“We are mindful that we’re going to have to be more proactive as a state in terms of our efforts in Washington, D.C.”
That was Gov. Gavin Newsom’s delicately worded assessment of how California might fare differently under Kevin McCarthy — the Bakersfield Republican positioned to take over as speaker of the U.S. House of Representatives after his party won a slim majority in the midterm elections — than it did under Speaker Nancy Pelosi, the San Francisco Democrat who announced Thursday that she plans to step down from a leadership position next year even while remaining in Congress.
During a Thursday press conference in Napa Valley to highlight California’s firefighting investments and announce that peak fire season has ended in most parts of the state, Newsom said “no one has been more consequential in modern American history” as House speaker than Pelosi.
- Newsom: “Don’t take people like Nancy Pelosi for granted. … The amount of things Nancy Pelosi’s done behind the scenes during the Trump years to stop cuts, draconian impacts on the people of the state of California, you won’t have enough tape, even if it’s digital, for me to illuminate and highlight just those few years.”
- He added: “I don’t expect a lot of support coming from the Republican caucus, if past is prologue. We’re gonna have to be creative.”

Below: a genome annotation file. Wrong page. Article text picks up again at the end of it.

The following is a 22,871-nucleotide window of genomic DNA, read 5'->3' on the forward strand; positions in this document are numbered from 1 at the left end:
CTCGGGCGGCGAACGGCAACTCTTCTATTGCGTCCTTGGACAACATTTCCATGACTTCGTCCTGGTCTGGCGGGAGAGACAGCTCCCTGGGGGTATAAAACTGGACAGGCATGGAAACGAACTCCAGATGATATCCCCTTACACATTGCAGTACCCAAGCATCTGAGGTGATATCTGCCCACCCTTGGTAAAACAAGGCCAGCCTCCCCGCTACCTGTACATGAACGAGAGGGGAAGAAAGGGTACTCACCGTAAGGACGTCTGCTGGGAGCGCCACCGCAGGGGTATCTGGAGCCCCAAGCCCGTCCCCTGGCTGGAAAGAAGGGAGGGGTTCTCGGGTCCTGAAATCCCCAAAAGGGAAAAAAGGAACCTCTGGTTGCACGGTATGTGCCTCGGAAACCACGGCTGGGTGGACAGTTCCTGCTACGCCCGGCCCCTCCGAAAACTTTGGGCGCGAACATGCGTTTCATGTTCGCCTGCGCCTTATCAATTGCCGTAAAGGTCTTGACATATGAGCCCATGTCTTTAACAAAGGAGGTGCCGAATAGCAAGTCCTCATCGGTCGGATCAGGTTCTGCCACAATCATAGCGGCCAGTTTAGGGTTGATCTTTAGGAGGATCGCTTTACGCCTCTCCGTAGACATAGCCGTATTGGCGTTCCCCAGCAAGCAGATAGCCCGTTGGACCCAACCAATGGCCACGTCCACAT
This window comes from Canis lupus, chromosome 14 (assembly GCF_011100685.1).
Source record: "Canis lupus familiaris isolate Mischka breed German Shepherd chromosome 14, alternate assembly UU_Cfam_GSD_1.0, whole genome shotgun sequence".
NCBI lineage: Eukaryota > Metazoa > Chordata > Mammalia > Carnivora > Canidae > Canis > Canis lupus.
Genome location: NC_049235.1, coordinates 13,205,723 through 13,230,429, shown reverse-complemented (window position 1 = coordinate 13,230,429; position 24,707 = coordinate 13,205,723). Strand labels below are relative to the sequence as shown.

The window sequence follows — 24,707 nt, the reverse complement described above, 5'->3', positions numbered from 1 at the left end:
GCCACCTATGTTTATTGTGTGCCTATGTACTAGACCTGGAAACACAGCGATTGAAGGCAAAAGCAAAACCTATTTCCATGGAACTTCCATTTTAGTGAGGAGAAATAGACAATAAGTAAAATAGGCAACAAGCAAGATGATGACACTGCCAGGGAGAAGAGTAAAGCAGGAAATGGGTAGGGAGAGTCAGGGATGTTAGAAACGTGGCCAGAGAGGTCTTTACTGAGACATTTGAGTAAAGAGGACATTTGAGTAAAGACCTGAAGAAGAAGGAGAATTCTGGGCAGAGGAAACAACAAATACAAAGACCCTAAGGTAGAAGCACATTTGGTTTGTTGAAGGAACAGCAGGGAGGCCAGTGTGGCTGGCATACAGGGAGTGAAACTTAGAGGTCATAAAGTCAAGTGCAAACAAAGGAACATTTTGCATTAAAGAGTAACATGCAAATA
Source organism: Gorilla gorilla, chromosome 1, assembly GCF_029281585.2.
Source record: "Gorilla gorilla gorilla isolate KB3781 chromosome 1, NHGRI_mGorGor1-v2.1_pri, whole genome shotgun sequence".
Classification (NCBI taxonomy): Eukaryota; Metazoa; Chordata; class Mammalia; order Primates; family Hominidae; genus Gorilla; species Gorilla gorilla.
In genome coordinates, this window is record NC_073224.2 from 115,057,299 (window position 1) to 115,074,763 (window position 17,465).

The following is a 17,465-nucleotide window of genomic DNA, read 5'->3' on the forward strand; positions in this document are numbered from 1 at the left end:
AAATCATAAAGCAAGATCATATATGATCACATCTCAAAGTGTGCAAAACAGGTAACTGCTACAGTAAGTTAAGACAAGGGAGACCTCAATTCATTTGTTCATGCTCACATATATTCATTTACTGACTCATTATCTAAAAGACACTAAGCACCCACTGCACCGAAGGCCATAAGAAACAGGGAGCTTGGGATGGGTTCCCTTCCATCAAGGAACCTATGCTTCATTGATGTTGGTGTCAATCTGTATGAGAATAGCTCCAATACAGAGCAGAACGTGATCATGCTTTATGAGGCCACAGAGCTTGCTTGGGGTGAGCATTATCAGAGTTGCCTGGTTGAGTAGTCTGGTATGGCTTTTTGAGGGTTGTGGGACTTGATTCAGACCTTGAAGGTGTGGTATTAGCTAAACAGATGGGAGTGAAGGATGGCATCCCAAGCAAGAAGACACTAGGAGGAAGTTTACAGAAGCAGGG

McCarthy, meanwhile, speculated on Fox Business that Pelosi chose to make her announcement now because “she just doesn’t want to hand me the gavel.” Instead, the incoming Democratic House minority leader — whom some suspect will be New York Rep. Hakeem Jeffries — will handle the formal transition of power.
Although Pelosi said she plans to continue serving in Congress — she was just reelected to another two-year term ending in 2024 — her decision to step down from a leadership role is likely to intensify a behind-the-scenes battle among ambitious San Francisco politicians to succeed her.
Also brewing in the background: a fight to replace Dianne Feinstein, another San Franciscan, in the U.S. Senate. Feinstein, who recently became the country’s longest-serving woman senator, has not yet indicated whether she plans to seek reelection after her current term ends in 2024, but officials are already angling for a seat that hasn’t been open since 1992 — especially amid reports of Feinstein’s alleged mental decline.
- Democratic Rep. Adam Schiff of Los Angeles, for example, decided not to seek a House leadership post and is instead focusing on a potential Senate bid, according to Politico.
“Don’t ever count her out,” Newsom said Thursday of Feinstein. “I don’t care what the pundits are saying. … She still commands a room, commands our respect, and I don’t expect her to resign.”
During his 2021 anti-recall campaign, Newsom pledged to appoint a Black woman to Feinstein’s seat if she were to resign before her term ended. (He appointed California’s other U.S. senator, Alex Padilla, to replace Kamala Harris after she was elected vice president.) But that backfired among some prominent Democrats, prompting Newsom to walk back his comments.